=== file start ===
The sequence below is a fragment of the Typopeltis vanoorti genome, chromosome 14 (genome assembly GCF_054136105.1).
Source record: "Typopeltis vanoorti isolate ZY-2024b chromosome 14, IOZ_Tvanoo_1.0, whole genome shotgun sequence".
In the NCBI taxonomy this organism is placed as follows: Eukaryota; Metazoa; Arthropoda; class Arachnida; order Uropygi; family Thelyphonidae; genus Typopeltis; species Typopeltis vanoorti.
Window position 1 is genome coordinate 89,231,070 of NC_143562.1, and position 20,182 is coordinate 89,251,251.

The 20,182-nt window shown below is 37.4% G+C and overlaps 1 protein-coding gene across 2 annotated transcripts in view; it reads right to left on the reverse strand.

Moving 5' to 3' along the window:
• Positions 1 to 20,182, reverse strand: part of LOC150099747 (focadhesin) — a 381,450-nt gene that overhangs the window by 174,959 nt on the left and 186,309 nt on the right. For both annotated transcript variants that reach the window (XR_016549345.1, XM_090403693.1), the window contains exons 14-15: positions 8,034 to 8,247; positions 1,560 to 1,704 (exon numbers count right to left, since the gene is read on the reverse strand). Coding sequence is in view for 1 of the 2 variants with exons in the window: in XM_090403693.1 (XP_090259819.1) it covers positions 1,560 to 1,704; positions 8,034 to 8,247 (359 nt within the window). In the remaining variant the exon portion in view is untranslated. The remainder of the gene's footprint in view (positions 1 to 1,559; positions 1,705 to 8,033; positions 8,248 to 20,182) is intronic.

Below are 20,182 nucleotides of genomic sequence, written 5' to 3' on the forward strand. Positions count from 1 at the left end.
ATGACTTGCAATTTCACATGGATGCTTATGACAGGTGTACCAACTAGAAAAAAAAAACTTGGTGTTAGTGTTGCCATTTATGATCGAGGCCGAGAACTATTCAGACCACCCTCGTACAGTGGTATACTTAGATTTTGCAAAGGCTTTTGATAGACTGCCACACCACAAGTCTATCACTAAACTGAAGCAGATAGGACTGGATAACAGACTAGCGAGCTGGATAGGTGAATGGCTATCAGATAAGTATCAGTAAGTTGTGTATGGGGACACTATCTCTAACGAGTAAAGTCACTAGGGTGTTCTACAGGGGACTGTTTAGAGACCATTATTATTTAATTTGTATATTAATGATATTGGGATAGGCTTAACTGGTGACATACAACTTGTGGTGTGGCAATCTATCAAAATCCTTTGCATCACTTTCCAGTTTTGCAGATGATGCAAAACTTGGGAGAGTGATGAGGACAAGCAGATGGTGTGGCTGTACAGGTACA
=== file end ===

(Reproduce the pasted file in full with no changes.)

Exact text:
The sequence below is a fragment of the Typopeltis vanoorti genome, chromosome 14 (genome assembly GCF_054136105.1).
Source record: "Typopeltis vanoorti isolate ZY-2024b chromosome 14, IOZ_Tvanoo_1.0, whole genome shotgun sequence".
In the NCBI taxonomy this organism is placed as follows: Eukaryota; Metazoa; Arthropoda; class Arachnida; order Uropygi; family Thelyphonidae; genus Typopeltis; species Typopeltis vanoorti.
Window position 1 is genome coordinate 89,231,070 of NC_143562.1, and position 20,182 is coordinate 89,251,251.

The 20,182-nt window shown below is 37.4% G+C and overlaps 1 protein-coding gene across 2 annotated transcripts in view; it reads right to left on the reverse strand.

Moving 5' to 3' along the window:
• Positions 1 to 20,182, reverse strand: part of LOC150099747 (focadhesin) — a 381,450-nt gene that overhangs the window by 174,959 nt on the left and 186,309 nt on the right. For both annotated transcript variants that reach the window (XR_016549345.1, XM_090403693.1), the window contains exons 14-15: positions 8,034 to 8,247; positions 1,560 to 1,704 (exon numbers count right to left, since the gene is read on the reverse strand). Coding sequence is in view for 1 of the 2 variants with exons in the window: in XM_090403693.1 (XP_090259819.1) it covers positions 1,560 to 1,704; positions 8,034 to 8,247 (359 nt within the window). In the remaining variant the exon portion in view is untranslated. The remainder of the gene's footprint in view (positions 1 to 1,559; positions 1,705 to 8,033; positions 8,248 to 20,182) is intronic.

Below are 20,182 nucleotides of genomic sequence, written 5' to 3' on the forward strand. Positions count from 1 at the left end.
ATGACTTGCAATTTCACATGGATGCTTATGACAGGTGTACCAACTAGAAAAAAAAAACTTGGTGTTAGTGTTGCCATTTATGATCGAGGCCGAGAACTATTCAGACCACCCTCGTACAGTGGTATACTTAGATTTTGCAAAGGCTTTTGATAGACTGCCACACCACAAGTCTATCACTAAACTGAAGCAGATAGGACTGGATAACAGACTAGCGAGCTGGATAGGTGAATGGCTATCAGATAAGTATCAGTAAGTTGTGTATGGGGACACTATCTCTAACGAGTAAAGTCACTAGGGTGTTCTACAGGGGACTGTTTAGAGACCATTATTATTTAATTTGTATATTAATGATATTGGGATAGGCTTAACTGGTGACATACAACTTGTGGTGTGGCAATCTATCAAAATCCTTTGCATCACTTTCCAGTTTTGCAGATGATGCAAAACTTGGGAGAGTGATGAGGACAAGCAGATGGTGTGGCTGTACAGGTACA